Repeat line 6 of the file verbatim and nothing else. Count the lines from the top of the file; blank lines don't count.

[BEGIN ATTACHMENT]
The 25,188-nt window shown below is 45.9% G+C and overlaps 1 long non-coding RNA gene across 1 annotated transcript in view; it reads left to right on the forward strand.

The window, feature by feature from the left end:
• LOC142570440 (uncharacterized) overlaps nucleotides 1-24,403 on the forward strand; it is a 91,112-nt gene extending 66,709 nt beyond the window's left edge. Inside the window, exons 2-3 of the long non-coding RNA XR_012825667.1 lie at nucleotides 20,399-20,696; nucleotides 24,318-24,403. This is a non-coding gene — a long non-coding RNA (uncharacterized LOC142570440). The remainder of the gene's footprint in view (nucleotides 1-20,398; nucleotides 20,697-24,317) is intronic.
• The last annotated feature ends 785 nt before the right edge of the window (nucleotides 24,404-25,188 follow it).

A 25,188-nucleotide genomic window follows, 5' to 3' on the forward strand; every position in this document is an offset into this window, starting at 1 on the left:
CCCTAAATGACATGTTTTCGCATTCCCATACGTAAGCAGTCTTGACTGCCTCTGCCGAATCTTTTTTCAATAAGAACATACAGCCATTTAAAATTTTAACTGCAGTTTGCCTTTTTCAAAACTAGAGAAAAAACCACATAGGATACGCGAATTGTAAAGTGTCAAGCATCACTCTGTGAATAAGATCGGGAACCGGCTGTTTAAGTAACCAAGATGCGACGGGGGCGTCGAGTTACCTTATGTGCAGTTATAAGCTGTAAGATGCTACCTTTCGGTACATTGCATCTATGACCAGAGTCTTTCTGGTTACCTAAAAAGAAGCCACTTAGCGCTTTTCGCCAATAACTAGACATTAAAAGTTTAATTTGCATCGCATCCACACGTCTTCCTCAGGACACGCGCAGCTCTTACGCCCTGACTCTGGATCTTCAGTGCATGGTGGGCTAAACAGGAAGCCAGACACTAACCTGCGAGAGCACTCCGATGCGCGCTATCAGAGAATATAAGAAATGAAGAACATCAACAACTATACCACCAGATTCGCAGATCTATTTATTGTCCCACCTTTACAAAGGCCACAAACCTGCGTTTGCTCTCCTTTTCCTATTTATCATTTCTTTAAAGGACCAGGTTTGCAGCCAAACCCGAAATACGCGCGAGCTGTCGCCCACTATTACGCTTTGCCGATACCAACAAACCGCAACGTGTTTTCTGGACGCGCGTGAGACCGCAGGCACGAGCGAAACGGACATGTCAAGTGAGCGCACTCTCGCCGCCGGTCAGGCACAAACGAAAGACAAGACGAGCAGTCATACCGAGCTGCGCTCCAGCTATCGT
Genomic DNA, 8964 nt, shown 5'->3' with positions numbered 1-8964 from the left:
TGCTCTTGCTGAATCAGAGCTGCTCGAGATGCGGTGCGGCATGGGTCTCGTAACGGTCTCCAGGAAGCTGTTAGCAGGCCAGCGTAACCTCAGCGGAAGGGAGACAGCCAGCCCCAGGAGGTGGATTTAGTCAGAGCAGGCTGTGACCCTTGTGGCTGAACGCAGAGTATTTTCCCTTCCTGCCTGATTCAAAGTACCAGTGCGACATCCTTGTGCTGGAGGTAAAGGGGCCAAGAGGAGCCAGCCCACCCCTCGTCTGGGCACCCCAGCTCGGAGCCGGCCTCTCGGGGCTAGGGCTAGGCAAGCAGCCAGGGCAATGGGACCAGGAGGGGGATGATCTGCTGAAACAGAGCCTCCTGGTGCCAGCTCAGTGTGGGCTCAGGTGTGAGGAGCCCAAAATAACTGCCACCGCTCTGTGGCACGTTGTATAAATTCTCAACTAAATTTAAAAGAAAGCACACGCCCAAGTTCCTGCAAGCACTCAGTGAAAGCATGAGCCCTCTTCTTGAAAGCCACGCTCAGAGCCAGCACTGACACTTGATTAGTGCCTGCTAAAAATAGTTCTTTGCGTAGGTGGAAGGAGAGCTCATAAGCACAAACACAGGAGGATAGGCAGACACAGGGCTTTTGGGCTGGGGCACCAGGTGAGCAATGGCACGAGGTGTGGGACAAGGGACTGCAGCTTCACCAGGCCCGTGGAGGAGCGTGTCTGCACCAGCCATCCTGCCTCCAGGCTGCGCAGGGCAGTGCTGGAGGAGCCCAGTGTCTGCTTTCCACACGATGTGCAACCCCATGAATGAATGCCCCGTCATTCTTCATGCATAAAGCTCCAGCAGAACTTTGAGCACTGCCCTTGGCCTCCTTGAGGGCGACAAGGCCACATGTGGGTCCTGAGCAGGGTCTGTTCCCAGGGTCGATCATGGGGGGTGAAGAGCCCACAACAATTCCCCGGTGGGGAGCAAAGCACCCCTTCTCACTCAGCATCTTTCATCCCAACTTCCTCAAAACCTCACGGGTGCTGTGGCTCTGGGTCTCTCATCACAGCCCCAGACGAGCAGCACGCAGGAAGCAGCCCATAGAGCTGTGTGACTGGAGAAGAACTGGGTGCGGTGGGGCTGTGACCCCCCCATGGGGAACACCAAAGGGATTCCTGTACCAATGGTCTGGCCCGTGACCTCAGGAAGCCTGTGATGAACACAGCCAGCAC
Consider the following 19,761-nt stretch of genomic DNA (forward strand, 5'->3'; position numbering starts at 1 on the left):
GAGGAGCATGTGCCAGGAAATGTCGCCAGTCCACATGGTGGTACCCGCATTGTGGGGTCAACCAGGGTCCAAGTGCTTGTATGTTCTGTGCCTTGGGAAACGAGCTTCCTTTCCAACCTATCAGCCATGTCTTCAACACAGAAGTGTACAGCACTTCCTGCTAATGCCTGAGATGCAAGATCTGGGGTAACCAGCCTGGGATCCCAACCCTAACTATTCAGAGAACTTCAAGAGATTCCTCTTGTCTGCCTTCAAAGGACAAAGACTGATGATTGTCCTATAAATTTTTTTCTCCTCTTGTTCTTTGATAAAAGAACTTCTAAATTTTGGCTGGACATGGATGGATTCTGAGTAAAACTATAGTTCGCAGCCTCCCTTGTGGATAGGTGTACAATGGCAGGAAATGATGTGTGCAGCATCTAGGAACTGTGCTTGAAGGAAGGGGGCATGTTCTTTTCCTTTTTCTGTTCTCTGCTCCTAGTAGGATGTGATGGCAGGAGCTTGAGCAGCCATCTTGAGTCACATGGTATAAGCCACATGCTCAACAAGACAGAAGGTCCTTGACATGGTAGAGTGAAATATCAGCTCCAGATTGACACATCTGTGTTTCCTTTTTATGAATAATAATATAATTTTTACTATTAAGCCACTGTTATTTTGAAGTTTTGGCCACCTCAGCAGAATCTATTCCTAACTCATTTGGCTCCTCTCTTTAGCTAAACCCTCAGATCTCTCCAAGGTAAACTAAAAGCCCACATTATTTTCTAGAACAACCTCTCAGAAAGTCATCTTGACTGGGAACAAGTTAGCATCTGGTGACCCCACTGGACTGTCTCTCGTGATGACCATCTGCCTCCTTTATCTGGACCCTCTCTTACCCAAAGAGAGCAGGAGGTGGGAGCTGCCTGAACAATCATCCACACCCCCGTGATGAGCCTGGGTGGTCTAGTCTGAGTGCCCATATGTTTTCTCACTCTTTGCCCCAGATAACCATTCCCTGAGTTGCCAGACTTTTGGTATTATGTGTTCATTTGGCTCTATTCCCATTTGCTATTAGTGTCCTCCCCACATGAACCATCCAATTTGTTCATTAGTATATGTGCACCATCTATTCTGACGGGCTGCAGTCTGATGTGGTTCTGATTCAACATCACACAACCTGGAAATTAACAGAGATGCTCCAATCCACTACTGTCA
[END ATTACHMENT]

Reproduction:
CCCTAAATGACATGTTTTCGCATTCCCATACGTAAGCAGTCTTGACTGCCTCTGCCGAATCTTTTTTCAATAAGAACATACAGCCATTTAAAATTTTAACTGCAGTTTGCCTTTTTCAAAACTAGAGAAAAAACCACATAGGATACGCGAATTGTAAAGTGTCAAGCATCACTCTGTGAATAAGATCGGGAACCGGCTGTTTAAGTAACCAAGATGCGACGGGGGCGTCGAGTTACCTTATGTGCAGTTATAAGCTGTAAGATGCTACCTTTCGGTACATTGCATCTATGACCAGAGTCTTTCTGGTTACCTAAAAAGAAGCCACTTAGCGCTTTTCGCCAATAACTAGACATTAAAAGTTTAATTTGCATCGCATCCACACGTCTTCCTCAGGACACGCGCAGCTCTTACGCCCTGACTCTGGATCTTCAGTGCATGGTGGGCTAAACAGGAAGCCAGACACTAACCTGCGAGAGCACTCCGATGCGCGCTATCAGAGAATATAAGAAATGAAGAACATCAACAACTATACCACCAGATTCGCAGATCTATTTATTGTCCCACCTTTACAAAGGCCACAAACCTGCGTTTGCTCTCCTTTTCCTATTTATCATTTCTTTAAAGGACCAGGTTTGCAGCCAAACCCGAAATACGCGCGAGCTGTCGCCCACTATTACGCTTTGCCGATACCAACAAACCGCAACGTGTTTTCTGGACGCGCGTGAGACCGCAGGCACGAGCGAAACGGACATGTCAAGTGAGCGCACTCTCGCCGCCGGTCAGGCACAAACGAAAGACAAGACGAGCAGTCATACCGAGCTGCGCTCCAGCTATCGT